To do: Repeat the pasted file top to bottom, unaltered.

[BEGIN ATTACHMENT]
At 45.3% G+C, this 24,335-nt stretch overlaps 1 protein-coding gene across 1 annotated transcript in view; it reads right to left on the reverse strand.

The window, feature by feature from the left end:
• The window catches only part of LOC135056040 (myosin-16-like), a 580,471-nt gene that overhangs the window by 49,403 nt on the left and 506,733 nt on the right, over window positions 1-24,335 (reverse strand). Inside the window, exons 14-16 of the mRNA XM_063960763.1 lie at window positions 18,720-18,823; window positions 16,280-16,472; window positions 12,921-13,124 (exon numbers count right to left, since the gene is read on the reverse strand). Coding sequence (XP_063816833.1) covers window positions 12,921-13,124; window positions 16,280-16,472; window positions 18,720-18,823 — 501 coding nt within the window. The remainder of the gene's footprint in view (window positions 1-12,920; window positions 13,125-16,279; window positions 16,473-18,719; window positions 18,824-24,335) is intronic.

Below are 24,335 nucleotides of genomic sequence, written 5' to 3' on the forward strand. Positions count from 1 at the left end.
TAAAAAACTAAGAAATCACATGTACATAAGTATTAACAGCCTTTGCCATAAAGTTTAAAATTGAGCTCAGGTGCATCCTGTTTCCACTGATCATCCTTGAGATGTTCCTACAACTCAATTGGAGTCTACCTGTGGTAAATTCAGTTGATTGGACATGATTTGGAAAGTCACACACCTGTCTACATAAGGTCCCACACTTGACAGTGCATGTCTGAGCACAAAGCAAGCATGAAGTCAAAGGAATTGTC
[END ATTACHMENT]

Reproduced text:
At 45.3% G+C, this 24,335-nt stretch overlaps 1 protein-coding gene across 1 annotated transcript in view; it reads right to left on the reverse strand.

The window, feature by feature from the left end:
• The window catches only part of LOC135056040 (myosin-16-like), a 580,471-nt gene that overhangs the window by 49,403 nt on the left and 506,733 nt on the right, over window positions 1-24,335 (reverse strand). Inside the window, exons 14-16 of the mRNA XM_063960763.1 lie at window positions 18,720-18,823; window positions 16,280-16,472; window positions 12,921-13,124 (exon numbers count right to left, since the gene is read on the reverse strand). Coding sequence (XP_063816833.1) covers window positions 12,921-13,124; window positions 16,280-16,472; window positions 18,720-18,823 — 501 coding nt within the window. The remainder of the gene's footprint in view (window positions 1-12,920; window positions 13,125-16,279; window positions 16,473-18,719; window positions 18,824-24,335) is intronic.

Below are 24,335 nucleotides of genomic sequence, written 5' to 3' on the forward strand. Positions count from 1 at the left end.
TAAAAAACTAAGAAATCACATGTACATAAGTATTAACAGCCTTTGCCATAAAGTTTAAAATTGAGCTCAGGTGCATCCTGTTTCCACTGATCATCCTTGAGATGTTCCTACAACTCAATTGGAGTCTACCTGTGGTAAATTCAGTTGATTGGACATGATTTGGAAAGTCACACACCTGTCTACATAAGGTCCCACACTTGACAGTGCATGTCTGAGCACAAAGCAAGCATGAAGTCAAAGGAATTGTC